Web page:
I'm getting very tired of watching movies that consist of featureless characters doing impossible things to forgettable music while trampling interesting concepts underfoot. But in case anyone's interested, I've found another one: Total Recall, released in 2012, directed by Len Wiseman and staring Colin Farrell, Jessica Biel, and Kate Beckinsale.
Farrell is Douglas Quaid, one of thousands of faceless workers toiling away building robots in a factory of the fairly near future. Feeling restless and plagued by nightmares, Quaid visits Rekall, a company that implants memories of fantastic, unattainable experiences into the brains of its customers. Quaid chooses to get some memories of being a secret agent, but when the procedure appears to go wrong, and he manages to kill or allude all of the police who are suddenly chasing him, he spends the rest of the movie trying to figure out if this is all his Rekall spy fantasy, or if he really is an agent so deeply undercover that all of his memories have been erased.
This is a rather fun idea, and would have made for a good movie – except that for some reason, everyone's too busy dashing about and shooting things to show any personality or complex emotion (well, Farrell and Biel get to shoot actual bad guys. Their pursuers are only allowed to hit inanimate objects and the odd civilian). Quaid almost interacts in a pleasant and believable fashion with his wife (or is she?) Lori at the beginning, but it doesn't last – soon enough, he's on the run, and she's morphed into a determined and indestructible terminator.
The courtyard of Knox College. As you can see on the photo above, the futuristic aeromobiles are usually parked elsewhere.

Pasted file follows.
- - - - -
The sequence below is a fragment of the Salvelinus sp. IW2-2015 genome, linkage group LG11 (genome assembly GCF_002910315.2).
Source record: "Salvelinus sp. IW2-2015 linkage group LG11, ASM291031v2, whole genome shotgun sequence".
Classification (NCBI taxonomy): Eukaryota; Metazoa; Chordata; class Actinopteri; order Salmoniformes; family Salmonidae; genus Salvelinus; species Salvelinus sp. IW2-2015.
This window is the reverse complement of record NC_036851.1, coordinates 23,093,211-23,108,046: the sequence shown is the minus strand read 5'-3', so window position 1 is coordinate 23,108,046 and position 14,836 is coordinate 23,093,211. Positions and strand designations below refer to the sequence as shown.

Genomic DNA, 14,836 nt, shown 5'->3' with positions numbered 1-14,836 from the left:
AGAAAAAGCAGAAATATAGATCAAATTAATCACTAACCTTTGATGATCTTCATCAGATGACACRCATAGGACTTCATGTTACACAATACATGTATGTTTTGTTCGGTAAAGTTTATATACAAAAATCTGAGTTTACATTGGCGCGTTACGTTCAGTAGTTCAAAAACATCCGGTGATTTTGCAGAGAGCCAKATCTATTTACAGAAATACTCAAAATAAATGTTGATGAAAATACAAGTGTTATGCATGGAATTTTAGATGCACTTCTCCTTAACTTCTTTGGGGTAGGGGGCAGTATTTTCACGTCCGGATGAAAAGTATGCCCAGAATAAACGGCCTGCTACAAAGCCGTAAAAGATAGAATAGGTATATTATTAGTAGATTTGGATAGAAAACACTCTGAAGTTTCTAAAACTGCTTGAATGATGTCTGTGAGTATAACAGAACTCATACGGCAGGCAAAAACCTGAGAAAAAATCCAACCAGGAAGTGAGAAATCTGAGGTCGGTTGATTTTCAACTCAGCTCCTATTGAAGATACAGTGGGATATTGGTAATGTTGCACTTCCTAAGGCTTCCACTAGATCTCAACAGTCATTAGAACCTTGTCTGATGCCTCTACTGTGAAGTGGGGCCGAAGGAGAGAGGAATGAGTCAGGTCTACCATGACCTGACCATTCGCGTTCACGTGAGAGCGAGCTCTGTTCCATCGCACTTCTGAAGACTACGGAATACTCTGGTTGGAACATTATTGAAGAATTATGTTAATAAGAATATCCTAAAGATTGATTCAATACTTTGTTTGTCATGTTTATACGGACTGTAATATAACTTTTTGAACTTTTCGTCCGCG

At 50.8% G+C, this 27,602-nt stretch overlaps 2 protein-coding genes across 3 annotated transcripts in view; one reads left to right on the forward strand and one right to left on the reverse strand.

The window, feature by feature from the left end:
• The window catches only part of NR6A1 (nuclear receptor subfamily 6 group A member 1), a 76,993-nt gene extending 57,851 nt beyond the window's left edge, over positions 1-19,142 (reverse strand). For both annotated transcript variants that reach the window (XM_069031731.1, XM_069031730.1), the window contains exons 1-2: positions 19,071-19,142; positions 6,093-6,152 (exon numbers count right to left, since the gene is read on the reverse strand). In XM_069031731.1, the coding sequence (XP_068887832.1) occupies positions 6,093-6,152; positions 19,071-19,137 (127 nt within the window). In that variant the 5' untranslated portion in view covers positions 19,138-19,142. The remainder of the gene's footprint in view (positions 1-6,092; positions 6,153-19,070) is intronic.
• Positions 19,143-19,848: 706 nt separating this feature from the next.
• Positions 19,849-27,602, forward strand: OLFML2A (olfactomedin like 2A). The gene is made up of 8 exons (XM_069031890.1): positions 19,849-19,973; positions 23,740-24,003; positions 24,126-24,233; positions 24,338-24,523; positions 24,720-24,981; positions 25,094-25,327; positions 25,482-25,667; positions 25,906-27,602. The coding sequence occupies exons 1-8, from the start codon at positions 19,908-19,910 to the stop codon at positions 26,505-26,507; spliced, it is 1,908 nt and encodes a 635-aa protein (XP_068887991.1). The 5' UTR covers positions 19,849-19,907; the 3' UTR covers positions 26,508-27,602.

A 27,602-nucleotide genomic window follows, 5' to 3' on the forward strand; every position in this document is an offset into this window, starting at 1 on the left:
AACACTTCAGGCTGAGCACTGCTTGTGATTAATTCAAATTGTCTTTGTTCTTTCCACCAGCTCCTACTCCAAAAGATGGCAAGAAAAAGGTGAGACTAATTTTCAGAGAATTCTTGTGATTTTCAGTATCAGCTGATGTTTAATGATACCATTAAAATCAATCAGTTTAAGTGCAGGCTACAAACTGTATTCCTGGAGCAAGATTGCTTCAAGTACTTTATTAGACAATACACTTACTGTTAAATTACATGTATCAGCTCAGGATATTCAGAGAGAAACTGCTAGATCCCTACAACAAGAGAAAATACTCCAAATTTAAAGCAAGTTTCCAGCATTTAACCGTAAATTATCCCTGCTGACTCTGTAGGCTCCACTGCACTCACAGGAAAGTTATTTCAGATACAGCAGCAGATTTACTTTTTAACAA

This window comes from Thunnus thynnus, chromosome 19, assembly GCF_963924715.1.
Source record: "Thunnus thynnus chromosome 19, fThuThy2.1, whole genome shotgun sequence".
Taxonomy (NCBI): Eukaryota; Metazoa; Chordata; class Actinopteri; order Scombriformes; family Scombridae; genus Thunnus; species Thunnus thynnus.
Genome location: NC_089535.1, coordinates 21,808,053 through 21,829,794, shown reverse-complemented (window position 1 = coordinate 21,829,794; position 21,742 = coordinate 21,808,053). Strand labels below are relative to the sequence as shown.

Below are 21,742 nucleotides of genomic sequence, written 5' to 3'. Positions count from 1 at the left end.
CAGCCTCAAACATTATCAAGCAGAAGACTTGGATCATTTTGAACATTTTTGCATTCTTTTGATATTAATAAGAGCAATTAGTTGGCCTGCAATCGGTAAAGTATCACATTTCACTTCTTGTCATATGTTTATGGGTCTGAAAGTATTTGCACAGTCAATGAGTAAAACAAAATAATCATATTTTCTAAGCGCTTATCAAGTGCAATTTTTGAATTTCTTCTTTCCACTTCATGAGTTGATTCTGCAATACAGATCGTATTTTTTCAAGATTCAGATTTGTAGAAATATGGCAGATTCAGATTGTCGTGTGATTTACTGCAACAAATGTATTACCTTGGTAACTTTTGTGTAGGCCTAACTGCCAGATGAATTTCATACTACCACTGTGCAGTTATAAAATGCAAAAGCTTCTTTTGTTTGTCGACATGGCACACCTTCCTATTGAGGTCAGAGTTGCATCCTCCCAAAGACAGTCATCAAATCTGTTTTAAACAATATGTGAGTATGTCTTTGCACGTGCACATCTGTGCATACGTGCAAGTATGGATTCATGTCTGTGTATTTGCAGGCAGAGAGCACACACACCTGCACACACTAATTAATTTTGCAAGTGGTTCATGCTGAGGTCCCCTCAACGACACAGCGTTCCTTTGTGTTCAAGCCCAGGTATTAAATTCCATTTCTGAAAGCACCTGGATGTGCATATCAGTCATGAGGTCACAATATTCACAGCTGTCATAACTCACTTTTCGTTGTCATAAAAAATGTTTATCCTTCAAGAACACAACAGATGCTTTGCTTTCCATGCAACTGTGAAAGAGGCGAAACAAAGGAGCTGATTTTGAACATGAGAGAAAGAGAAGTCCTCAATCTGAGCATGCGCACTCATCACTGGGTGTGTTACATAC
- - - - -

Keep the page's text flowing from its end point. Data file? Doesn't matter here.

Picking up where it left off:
On the subject of terminators. This is not the first time that poor Douglas Quaid has run around chasing after his memories. The original Total Recall came out in 1990, directed by Paul Verhoeven and starring the Terminator himself, Arnold Schwarzenegger. I'm not going to spend much space comparing the two, except to say that the old movie has more whimsy, gore, profanity, and humour, but it isn't appreciably better. While it doesn't suffer from final fight fatigue quite as badly as the new version, and the action sequences in general are much shorter than their bloated 2012 counterparts, none of the major characters are at all detailed or interesting, and the ending is simply ridiculous. It should also go without saying that the dialogue in the 2012 version – while mostly gray and flavourless – is still better than the original (unless you've a particular hankering for ol' Arnie's deliberate delivery and dreadful one-liners), and the acting is undoubtedly much better. Although, since no one is called upon to do much with it, this last advantage is negligible.